High-Nitrate Feed Poisons Cattle
Cool-season fescue is the grass of choice for Missouri beef producers putting up hay for winter feeding beef cattle. But two years of drought have now put fescue hay in short supply, driving producers to find winter forage from alternate feedstuffs like baled pearl millet, sudangrass, and drought-stricken corn.
Recent reports of livestock deaths due to nitrate poisoning raise the red flags all beef producers should watch out for when harvesting and feeding alternative feedstuffs that can accumulate nitrates during dry growing conditions.
By early March, the University of Missouri (UM) Veterinary Medical Diagnostic Laboratory had diagnosed more than 200 deaths from nitrate poisoning over a period of about a month. The deaths were occurring at multiple locations around the state, involving all classes of cattle.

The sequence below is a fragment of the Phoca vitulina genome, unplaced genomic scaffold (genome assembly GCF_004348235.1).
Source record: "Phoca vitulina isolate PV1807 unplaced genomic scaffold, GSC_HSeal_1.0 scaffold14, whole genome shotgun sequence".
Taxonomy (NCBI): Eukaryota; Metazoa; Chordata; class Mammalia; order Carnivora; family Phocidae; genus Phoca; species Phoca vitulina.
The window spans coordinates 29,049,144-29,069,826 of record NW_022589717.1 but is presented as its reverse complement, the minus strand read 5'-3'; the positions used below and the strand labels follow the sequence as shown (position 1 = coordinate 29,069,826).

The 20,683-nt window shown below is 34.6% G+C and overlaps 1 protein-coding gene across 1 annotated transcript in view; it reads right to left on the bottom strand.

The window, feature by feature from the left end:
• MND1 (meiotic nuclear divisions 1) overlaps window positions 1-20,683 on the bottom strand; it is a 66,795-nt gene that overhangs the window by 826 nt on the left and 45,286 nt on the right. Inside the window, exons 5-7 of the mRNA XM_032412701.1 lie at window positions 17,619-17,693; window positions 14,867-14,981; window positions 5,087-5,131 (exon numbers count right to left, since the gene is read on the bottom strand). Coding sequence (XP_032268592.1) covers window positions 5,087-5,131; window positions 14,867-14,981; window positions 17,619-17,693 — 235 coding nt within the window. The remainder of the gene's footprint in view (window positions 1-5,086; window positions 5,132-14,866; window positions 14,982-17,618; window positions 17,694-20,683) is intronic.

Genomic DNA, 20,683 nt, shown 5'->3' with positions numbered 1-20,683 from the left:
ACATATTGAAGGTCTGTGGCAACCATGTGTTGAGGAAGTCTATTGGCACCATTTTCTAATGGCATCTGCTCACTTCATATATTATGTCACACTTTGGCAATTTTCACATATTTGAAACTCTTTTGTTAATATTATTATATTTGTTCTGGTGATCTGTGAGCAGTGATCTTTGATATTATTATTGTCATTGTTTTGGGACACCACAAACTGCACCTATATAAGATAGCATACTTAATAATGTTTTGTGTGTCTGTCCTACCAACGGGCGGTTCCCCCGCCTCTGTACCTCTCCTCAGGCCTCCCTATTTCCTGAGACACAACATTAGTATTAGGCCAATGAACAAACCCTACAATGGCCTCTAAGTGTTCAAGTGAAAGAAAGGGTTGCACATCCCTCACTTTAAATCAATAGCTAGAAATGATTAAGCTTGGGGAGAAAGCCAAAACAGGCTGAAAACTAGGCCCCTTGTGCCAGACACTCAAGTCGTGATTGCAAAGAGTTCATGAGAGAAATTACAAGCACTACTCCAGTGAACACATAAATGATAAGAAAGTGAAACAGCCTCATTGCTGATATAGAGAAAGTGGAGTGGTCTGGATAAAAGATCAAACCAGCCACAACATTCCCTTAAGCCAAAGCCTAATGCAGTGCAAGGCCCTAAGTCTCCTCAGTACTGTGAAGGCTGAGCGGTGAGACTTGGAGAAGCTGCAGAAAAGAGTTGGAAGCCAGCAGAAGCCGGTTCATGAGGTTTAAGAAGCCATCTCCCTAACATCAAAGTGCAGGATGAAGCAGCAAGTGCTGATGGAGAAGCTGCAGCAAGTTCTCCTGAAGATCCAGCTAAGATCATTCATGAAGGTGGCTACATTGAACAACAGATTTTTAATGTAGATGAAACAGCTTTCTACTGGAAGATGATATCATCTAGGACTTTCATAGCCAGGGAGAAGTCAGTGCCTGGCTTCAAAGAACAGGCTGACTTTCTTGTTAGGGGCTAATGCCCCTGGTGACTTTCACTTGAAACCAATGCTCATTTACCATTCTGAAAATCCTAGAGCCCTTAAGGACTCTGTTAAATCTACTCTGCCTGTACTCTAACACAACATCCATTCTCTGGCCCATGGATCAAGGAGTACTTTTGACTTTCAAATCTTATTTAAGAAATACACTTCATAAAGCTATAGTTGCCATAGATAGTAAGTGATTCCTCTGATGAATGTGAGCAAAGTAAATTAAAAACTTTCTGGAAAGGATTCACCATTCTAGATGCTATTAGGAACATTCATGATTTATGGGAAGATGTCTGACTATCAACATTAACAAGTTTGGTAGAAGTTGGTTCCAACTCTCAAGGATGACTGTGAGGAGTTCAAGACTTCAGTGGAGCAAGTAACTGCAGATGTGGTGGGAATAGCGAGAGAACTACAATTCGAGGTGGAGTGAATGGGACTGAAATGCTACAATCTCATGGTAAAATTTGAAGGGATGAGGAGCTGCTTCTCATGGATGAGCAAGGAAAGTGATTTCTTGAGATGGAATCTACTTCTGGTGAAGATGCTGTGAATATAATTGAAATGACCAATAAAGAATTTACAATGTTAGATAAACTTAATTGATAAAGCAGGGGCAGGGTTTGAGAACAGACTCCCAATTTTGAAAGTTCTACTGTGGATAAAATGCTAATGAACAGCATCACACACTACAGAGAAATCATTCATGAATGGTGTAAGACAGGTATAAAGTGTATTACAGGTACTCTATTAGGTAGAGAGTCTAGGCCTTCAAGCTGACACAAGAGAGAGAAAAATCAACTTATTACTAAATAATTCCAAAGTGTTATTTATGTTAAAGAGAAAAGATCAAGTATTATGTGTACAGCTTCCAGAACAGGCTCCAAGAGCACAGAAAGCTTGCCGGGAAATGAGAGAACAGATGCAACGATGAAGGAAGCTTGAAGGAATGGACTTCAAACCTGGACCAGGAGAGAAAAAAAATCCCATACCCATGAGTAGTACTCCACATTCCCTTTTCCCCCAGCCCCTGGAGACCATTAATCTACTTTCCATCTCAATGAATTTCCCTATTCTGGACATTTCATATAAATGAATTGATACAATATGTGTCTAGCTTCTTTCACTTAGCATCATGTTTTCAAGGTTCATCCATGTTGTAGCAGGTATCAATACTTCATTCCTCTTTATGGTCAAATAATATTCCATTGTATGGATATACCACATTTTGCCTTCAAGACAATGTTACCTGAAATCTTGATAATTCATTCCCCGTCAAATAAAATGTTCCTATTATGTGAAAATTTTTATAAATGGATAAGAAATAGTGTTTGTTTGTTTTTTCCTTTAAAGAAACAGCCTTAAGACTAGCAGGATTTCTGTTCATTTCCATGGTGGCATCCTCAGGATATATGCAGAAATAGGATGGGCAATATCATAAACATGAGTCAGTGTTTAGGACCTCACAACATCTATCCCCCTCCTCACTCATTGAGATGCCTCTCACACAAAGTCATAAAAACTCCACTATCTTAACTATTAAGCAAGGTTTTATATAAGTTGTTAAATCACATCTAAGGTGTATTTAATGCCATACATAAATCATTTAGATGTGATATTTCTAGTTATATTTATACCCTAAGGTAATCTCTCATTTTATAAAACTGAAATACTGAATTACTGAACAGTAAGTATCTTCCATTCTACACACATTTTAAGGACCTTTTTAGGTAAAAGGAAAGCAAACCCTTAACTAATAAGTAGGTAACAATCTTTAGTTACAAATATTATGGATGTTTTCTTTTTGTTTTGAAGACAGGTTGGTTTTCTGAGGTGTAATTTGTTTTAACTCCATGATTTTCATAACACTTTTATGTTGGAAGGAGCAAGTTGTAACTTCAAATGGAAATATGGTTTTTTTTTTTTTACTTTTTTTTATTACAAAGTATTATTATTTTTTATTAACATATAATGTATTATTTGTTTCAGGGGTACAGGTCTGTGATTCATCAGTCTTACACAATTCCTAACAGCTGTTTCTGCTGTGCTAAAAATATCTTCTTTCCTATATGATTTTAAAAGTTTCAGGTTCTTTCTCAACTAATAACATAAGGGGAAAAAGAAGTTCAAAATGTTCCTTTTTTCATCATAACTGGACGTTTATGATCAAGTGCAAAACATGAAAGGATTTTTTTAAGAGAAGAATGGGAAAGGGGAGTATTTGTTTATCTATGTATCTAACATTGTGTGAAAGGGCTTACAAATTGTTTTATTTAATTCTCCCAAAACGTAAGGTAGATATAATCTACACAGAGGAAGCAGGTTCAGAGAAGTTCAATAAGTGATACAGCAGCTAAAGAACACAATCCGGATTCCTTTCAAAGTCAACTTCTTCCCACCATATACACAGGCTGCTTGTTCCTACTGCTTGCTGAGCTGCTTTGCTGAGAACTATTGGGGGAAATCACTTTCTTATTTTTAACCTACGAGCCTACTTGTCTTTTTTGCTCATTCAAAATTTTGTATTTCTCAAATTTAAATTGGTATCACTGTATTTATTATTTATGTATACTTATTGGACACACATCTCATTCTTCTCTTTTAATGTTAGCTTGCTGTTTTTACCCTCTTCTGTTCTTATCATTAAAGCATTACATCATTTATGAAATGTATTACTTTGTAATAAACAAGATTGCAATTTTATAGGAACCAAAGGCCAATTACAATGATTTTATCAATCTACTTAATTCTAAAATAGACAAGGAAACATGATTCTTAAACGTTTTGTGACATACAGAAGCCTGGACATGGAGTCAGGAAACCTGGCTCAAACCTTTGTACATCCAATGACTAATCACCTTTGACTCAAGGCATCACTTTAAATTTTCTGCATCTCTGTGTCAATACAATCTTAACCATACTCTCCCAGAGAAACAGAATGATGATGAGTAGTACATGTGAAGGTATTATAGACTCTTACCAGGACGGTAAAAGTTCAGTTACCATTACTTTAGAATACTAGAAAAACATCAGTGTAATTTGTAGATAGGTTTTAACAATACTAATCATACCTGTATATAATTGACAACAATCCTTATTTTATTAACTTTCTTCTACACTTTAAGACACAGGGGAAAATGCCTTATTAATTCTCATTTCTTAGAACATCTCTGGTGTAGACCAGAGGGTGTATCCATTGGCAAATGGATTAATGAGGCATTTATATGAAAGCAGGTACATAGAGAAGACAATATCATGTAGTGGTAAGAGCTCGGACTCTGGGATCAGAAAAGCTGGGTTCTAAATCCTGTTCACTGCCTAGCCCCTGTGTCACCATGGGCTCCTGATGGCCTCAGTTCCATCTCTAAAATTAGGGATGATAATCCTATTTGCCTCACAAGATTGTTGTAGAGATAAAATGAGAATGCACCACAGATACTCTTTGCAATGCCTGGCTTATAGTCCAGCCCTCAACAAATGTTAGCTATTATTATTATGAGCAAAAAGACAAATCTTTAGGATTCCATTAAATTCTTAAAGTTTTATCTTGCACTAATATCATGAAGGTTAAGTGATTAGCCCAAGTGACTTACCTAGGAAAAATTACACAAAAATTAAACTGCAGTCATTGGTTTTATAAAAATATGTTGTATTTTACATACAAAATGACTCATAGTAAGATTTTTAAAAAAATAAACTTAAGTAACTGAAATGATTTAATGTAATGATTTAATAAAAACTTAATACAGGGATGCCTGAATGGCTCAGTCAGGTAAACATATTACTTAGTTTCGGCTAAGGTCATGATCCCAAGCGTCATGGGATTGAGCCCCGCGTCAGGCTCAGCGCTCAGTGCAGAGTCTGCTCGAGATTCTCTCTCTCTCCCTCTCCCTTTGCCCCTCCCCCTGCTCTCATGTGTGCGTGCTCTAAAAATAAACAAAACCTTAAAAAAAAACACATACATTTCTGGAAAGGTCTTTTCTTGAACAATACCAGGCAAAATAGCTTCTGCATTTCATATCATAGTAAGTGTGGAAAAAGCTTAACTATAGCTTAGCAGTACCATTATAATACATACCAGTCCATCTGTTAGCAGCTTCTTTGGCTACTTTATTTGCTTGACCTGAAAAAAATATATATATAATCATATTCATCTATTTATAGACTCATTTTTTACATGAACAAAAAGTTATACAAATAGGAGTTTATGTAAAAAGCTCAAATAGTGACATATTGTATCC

“It’s just a bad luck of the draw,” says UM Extension beef nutritionist Eric Bailey. “We’ve had drought conditions since the fall of 2017, and our stored supplies of fescue hay are stretched thin. People have turned to feeding any kind of hay they can acquire.”
That was the case at one backgrounding lot that lost 100 head of calves after feeding purchased forage. “It was sudangrass hay that hadn’t been tested for nitrate content,” says Will Gentry, a consulting veterinarian from Diamond, Missouri. “It’s a catastrophic loss, yet it’s a number that represents less than 10% of the animals that were exposed to the feed.
“As people are forced to outsource more feed, they risk buying hay that was grown from plants stressed by drought,” adds Gentry. “Nitrate content in the plants tends to increase in dry growing conditions.”
This is especially true for some warm-season crops and even more so when these crops are fertilized. “When out of balance, nitrate-nitrogen – and its more toxic form, nitrite-nitrogen – concentrations may be great enough in either plants or water to harm or even kill animals,” writes UM forage specialist Robert Kallenbach in the online document “Nitrate Problems in Livestock Feed and Water.”